The German conductor, Hermann Max, studied music at the Berlin Musikhochschule and musicology at the University of Köln. In addition he studied there art history and archaeology.
Since the 1960's, historical performance practice has become an established part of musical life. Historical Performance Practice (HIP) includes research in libraries and archives, making editions faithful to the original sources, the use of historical instruments (or exact replicas) and above all, musical performance that pays regard to the rules for a particular period. One of the key figures in this development in Germany is Hermann Max.
Hermann Max came to the fore in the first place with the Rheinische Kantorei and the Baroque Orchestra Das Kleine Konzert through a series of productions for the Westdeutscher Rundfunk. With these recordings he was able to make an important contribution to throwing light on J.S. Bach's musical surroundings. Together with his ensembles, he has not only saved countless outstanding works of the German Baroque period from being forgotten, but has also built up a reputation for exemplary interpretations of standard works such as J.S. Bach's B Minor Mass (BWV 232) and the St. Matthew Passion (BWV 244) both in concerts and CD recordings. He is considered as one of the principal researchers and developers of the HIP, which has become the prevailing approach to the performance of early music today. The ideals that guided him in directing his choir are based on the Italian tradition: a bright sound, precise diction, secure intonation, transparency and lightness.
Hermann Max is active as an editor of early music, and regularly conducts, among others, the international interpretations for choral conducting and choral singing in Romain-môtier (Switzerland). Without his efforts, we would have a false or incomplete picture of an important period in musical history, the middle German music surrounding J.S. Bach, his sons and countless relations, colleagues and students. The numerous recordings for West German Radio and the many prize-winning CD's bear witness to this ambitious project he has pursued for many years. In 1998, he was awarded the Telemann-Prize by the city of Magdeburg for his efforts on behalf of Georg Philipp Telemann's music.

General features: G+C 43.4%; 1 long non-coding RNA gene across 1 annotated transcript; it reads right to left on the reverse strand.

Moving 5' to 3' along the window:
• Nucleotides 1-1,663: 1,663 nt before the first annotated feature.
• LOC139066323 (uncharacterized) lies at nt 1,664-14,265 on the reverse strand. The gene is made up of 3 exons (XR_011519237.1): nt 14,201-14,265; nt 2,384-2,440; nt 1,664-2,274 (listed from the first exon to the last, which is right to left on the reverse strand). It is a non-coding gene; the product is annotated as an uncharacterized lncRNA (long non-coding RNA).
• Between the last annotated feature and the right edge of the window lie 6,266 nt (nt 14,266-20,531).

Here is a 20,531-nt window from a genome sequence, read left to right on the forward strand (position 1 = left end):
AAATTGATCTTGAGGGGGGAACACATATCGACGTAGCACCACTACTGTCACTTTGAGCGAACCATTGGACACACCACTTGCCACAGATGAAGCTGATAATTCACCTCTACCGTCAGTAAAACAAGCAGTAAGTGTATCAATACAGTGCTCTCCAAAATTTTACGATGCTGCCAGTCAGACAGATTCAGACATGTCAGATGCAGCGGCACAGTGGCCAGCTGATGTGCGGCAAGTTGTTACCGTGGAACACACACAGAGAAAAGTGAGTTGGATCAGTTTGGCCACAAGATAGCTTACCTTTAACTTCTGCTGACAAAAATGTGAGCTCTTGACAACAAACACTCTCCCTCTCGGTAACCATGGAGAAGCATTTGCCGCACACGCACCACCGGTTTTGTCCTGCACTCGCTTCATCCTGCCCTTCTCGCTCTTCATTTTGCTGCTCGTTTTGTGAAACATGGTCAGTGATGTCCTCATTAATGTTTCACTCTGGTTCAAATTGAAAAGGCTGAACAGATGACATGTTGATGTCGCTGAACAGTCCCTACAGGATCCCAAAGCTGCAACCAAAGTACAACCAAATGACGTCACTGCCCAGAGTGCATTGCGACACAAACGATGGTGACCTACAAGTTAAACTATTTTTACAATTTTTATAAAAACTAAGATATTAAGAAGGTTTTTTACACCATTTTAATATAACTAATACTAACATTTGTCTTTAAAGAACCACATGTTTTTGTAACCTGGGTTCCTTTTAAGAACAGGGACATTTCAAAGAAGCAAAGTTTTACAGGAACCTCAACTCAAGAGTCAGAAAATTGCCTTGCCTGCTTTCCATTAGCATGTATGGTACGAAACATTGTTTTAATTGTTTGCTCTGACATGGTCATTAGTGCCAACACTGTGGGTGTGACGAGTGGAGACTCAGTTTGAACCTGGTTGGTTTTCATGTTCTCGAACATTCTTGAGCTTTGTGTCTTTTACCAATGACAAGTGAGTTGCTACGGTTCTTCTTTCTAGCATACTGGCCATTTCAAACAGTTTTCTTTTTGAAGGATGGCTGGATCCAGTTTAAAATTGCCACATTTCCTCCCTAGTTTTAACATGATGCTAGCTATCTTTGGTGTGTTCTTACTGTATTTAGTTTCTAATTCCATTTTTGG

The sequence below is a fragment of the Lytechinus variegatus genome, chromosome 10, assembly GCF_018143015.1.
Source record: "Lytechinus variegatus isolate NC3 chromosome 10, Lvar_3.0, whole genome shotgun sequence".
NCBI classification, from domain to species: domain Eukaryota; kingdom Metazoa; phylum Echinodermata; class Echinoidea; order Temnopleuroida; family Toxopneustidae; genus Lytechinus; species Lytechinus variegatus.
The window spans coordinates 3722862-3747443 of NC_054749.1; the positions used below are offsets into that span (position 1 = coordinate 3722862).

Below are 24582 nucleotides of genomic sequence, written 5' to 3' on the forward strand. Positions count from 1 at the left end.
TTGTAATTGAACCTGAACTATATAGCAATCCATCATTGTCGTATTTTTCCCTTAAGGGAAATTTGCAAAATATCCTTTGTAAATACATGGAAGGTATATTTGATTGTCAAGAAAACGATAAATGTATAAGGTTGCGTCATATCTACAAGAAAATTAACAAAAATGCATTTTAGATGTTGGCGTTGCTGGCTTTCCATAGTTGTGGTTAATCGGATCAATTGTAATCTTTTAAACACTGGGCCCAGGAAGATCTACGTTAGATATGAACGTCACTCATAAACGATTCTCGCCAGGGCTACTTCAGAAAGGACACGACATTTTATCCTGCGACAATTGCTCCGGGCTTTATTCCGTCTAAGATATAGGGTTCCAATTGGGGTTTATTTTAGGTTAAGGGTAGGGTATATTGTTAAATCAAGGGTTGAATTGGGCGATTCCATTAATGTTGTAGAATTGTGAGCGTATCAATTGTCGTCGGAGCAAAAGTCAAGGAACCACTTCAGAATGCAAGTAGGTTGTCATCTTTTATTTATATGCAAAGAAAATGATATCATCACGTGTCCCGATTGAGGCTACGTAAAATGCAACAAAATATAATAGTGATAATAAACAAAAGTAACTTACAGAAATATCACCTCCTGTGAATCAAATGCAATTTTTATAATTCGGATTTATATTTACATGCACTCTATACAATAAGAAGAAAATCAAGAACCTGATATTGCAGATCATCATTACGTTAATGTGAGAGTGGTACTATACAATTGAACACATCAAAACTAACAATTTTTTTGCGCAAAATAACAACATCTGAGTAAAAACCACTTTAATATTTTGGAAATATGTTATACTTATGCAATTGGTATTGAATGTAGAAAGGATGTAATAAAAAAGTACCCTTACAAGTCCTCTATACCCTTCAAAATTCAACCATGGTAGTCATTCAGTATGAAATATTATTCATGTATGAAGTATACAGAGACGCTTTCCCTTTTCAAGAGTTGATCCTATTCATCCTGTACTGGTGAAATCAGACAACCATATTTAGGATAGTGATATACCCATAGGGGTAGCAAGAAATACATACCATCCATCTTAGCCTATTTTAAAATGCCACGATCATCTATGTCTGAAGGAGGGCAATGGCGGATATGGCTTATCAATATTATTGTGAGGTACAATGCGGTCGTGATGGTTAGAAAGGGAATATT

Furthermore, Hermann Max makes frequent appearances as a guest conductor and gives courses in the interpretation of early music both at home and abroad. In 1992, he founded the Knechtsteden-Festlichen Tage Alter Musik festival, which now takes place annually under his direction in the Romanesque monastery church of Knechtsteden near Düsseldorf. In June 2004 he performed with his choir and orchestra J.S. Bach’s Matthäus-Passion (BWV 244) at the Israel Festival Jerusalem. In June 2006 he performed in Israel J.S. Bach's Johannes-Passion (BWV 245) with the Israel Camerata Orchestra Jerusalem.